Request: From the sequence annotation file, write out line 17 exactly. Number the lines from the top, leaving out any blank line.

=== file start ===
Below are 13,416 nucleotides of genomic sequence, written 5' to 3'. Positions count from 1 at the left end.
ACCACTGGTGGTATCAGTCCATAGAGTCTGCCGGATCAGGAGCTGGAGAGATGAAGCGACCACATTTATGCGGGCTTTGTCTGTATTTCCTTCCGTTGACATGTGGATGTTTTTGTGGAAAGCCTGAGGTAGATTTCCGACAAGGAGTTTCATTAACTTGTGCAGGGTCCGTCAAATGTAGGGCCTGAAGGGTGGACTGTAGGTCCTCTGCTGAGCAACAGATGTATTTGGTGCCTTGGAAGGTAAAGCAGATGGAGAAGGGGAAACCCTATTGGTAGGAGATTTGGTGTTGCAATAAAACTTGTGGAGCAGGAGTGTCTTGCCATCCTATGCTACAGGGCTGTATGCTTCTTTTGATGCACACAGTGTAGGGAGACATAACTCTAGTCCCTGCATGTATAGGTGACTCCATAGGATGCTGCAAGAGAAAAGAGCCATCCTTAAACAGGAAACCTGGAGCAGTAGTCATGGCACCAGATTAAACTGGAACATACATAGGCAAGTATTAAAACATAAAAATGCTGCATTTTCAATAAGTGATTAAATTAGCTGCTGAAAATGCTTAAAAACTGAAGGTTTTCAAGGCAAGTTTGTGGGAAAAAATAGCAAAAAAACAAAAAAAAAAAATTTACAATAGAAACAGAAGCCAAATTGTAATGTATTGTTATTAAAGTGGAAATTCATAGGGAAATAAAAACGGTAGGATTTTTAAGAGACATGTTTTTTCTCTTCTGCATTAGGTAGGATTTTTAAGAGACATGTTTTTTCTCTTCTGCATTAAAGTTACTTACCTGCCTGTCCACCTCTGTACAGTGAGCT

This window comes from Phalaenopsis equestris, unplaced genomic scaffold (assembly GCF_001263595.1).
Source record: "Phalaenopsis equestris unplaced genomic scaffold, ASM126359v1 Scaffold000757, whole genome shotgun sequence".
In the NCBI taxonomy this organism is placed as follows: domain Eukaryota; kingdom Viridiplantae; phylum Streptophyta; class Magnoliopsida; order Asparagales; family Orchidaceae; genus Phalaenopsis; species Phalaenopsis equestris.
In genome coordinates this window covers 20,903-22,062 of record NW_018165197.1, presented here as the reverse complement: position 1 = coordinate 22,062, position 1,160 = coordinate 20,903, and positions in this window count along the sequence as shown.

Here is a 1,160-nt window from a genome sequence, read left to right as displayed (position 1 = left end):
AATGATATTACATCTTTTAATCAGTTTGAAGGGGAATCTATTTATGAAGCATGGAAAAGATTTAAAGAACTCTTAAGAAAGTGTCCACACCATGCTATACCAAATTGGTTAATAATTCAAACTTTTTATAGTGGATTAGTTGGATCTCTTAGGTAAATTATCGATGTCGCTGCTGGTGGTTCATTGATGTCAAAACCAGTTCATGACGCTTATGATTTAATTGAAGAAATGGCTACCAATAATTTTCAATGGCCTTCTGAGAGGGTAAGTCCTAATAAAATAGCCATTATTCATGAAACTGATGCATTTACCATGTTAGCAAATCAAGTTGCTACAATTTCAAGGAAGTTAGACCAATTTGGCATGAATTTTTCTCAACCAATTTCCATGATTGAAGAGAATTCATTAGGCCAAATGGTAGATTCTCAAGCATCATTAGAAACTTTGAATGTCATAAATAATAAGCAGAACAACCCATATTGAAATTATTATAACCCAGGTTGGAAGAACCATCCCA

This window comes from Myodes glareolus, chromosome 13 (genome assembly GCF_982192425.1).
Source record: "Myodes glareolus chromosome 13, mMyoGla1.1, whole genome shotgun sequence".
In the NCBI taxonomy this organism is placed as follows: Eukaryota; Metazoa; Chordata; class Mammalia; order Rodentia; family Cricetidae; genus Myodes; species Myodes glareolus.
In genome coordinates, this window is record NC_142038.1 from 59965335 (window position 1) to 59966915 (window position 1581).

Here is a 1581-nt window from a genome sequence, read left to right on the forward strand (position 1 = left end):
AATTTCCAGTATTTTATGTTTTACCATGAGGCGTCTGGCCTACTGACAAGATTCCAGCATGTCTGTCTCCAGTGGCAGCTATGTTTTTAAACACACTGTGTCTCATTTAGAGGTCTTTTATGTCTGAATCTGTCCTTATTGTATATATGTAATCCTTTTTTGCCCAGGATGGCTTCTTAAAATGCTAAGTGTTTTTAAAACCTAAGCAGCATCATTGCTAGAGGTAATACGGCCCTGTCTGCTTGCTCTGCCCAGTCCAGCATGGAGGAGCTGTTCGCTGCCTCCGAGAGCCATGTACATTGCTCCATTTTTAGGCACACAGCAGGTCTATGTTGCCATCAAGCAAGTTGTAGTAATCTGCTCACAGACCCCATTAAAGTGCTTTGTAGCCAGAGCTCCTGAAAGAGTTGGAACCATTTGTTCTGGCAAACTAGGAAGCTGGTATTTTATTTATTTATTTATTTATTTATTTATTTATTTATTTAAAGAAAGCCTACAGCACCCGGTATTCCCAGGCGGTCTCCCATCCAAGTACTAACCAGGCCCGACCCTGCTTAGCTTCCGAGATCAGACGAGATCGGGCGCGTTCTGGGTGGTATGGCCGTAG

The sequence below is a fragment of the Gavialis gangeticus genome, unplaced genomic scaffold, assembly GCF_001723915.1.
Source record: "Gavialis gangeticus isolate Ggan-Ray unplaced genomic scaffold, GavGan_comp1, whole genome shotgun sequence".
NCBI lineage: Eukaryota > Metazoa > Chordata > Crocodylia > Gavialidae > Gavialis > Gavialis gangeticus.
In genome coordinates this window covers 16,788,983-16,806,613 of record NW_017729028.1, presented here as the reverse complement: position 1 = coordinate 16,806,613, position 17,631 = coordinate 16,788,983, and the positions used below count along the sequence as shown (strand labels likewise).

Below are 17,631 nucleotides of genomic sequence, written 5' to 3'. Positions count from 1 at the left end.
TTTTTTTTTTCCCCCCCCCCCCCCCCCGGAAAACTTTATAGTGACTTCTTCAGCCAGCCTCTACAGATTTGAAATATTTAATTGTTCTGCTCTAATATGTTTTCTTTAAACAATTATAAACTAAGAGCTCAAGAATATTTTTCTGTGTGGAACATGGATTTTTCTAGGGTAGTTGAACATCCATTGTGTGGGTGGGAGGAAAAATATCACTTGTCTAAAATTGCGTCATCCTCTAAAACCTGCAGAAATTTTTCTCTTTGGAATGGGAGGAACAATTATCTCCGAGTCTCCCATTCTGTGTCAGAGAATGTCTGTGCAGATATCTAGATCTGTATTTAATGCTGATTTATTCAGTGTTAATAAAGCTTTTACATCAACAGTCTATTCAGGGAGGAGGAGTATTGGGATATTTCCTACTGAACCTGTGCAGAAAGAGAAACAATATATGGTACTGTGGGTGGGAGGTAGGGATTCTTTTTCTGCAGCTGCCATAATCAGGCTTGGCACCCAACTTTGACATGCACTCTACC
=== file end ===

NCBI lineage: Eukaryota > Metazoa > Chordata > Crocodylia > Gavialidae > Gavialis > Gavialis gangeticus.